A couple of weeks ago, during the height of the buzz about Cash for Clunkers, I heard a radio broadcast on WTOP (Washington, D.C.). In his broadcast, the announcer said that he had received many calls from people who were disparaging the Cash For Clunkers program--calling it another 'Washington Bailout.' One of these callers used a few choice words to describe the program, but then shared that she was eventually persuaded to trade in her old car. What convinced her? The $4,500 the program gave her towards a new car. The commentator's conclusion was that for every doubter, there is a price at which they can be persuaded to change their mind. Remember, the Cash for Clunkers program had two objectives: 1) to sell more cars, 2) to try to reduce the carbon emissions from the cars on the road by getting people into more fuel efficient cars.
This got me thinking about Climate Change and whether behavior changes can be 'bought.' Let me say up front--I am a Climate Change believer. I realize that there are many, many people who do not believe that Climate Change is the result of man's actions. I agree that there are cycles on earth and that part of what we are seeing is likely one of these cycles. But I sincerely believe that we are making it worse by our actions. But whatever you believe is the source of Climate Change, I think that most of us agree that it is happening
Above all, however, I am a pragmatist. I understand that we all have different perspectives and different backgrounds. Part of what makes our country great is that we are all free to have out own opinions and act in a way that is aligned with our belief system. For some that means making personal choices that minimize our carbon footprint and for others it means choosing not to.
As I see it, most Americans fall into one of three categories when it comes to Climate Change:
1) Activist (willing to do what it takes to make it stop and taking action to persuade others to make changes, too),
2) Interested participant (one who understands the arguments but is not consistent in taking actions to effect change),
3) Disbeliever (enough said).
This brings me back to the Cash for Clunkers program. If, like that program did, we make minimizing our individual impacts on the earth palatable (easy) and rewarding (yes, financially) we will all benefit from the impact on our environment.
The Activist needs very little incentive to act on some of the more minor things, but might be inspired to install a geothermal heating system or solar panels if the incentives were compelling. The Interested Participant will try to choose the solutions that have the least negative impact on our environment, but will be more inspired, and may take their actions a step further with greater personal incentives. The Disbeliever is a harder sell; they will probably only take advantage of these incentives if they don't cost them anything (or very little) but the personal payback is high.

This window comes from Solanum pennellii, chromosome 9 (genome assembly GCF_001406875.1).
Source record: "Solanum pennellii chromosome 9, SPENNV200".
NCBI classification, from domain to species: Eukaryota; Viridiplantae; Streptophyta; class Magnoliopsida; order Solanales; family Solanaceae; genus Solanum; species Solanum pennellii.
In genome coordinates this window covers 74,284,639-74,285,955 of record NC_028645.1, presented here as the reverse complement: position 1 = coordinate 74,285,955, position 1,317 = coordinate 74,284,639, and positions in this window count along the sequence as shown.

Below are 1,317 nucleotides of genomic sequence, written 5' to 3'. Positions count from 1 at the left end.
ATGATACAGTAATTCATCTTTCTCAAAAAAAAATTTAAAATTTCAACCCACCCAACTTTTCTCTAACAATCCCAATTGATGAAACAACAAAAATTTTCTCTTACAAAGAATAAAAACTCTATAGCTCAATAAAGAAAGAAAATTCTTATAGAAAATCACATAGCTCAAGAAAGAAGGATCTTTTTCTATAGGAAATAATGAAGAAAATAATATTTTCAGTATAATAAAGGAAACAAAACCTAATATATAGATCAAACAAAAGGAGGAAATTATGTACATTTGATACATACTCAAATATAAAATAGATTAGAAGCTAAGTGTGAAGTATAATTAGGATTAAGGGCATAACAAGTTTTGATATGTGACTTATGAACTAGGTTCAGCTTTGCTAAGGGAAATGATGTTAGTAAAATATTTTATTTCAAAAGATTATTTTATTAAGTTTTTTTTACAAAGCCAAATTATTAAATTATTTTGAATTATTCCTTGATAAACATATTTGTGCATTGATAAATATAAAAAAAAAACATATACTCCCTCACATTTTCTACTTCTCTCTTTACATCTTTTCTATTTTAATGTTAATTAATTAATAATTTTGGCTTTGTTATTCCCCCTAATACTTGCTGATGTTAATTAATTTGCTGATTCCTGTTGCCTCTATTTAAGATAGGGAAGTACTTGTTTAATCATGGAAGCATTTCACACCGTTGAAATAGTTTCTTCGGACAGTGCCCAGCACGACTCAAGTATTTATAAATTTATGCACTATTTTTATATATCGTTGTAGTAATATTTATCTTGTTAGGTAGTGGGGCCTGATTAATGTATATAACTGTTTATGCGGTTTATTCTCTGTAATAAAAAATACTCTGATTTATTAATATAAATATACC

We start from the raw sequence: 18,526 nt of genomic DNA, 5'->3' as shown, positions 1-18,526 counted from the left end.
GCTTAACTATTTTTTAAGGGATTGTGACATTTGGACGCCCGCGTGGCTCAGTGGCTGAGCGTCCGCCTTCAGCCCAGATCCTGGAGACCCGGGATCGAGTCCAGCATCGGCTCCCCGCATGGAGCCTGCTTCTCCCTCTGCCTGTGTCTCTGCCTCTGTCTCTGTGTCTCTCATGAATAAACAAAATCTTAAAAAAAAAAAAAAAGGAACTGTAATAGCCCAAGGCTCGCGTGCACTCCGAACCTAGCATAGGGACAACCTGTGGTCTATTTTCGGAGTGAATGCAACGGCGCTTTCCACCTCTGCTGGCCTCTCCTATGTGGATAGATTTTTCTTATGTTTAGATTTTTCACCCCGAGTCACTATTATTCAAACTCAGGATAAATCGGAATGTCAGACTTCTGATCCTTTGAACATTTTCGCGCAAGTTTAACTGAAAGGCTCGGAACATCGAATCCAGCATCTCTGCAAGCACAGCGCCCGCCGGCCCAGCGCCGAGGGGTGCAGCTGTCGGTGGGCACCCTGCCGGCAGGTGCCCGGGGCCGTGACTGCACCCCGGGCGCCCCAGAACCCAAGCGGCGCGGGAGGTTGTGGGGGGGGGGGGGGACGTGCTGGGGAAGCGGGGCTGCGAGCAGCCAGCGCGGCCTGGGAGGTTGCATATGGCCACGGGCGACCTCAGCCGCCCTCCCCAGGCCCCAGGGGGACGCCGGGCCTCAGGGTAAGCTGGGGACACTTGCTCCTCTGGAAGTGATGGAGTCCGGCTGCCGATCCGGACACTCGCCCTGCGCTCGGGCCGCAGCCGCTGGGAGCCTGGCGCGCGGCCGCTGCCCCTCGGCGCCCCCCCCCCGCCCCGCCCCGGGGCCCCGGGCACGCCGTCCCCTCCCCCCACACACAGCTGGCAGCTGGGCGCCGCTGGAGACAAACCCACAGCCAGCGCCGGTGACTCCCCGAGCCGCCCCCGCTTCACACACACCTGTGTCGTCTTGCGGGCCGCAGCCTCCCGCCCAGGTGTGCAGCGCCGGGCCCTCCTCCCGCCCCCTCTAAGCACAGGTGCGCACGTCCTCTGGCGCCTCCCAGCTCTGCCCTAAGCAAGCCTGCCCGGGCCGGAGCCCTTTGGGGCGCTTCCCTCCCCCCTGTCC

Guess what? There are currently programs in place that will satisfy each of these personality types!
The Energy Department website is a treasure trove of information as are the state sponsored Energy web-pages. Some of the more interesting programs include:
1. Residential Renewable Energy Tax Credits
Consumers who install solar energy systems (including solar water heating and solar electric systems), small wind systems, geothermal heat pumps, and residential fuel cell and microturbine systems can receive a 30% tax credit for systems placed in service before December 31, 2016; the previous tax credit cap no longer applies.
2. Home Energy Efficiency Improvement Tax Credits
Consumers who purchase and install specific products, such as energy-efficient windows, insulation, doors, roofs, and heating and cooling equipment in existing homes can receive a tax credit for 30% of the cost, up to $1,500, for improvements "placed in service" starting January 1, 2009, through December 31, 2010. See EnergyStar.gov for a complete summary of energy efficiency tax credits available to consumers.
3. State Specific Energy Credits
I know that Virginia approved credits that were announced last week (Virginia State Energy Credits Link) and that Maryland has a program, too (Maryland State Energy Credits Link). If you are in another state this information is generally available by searching for the name of your state and 'energy' & 'tax credits.'
Many states also offer Grants, that can be used for specific energy improvement projects, such as installing a Geo-Thermal Heating System or Solar Panels.
I think that Mr. Activist, Mrs. Interested Participant and even Ms.Disbeliever might be persuaded to make some changes, even minor ones, given the breadth of incentives currently being offered. The incentives are there, the need is great for each of us to make changes; someone is going to get the cash and the tax breaks...it might as well be you!
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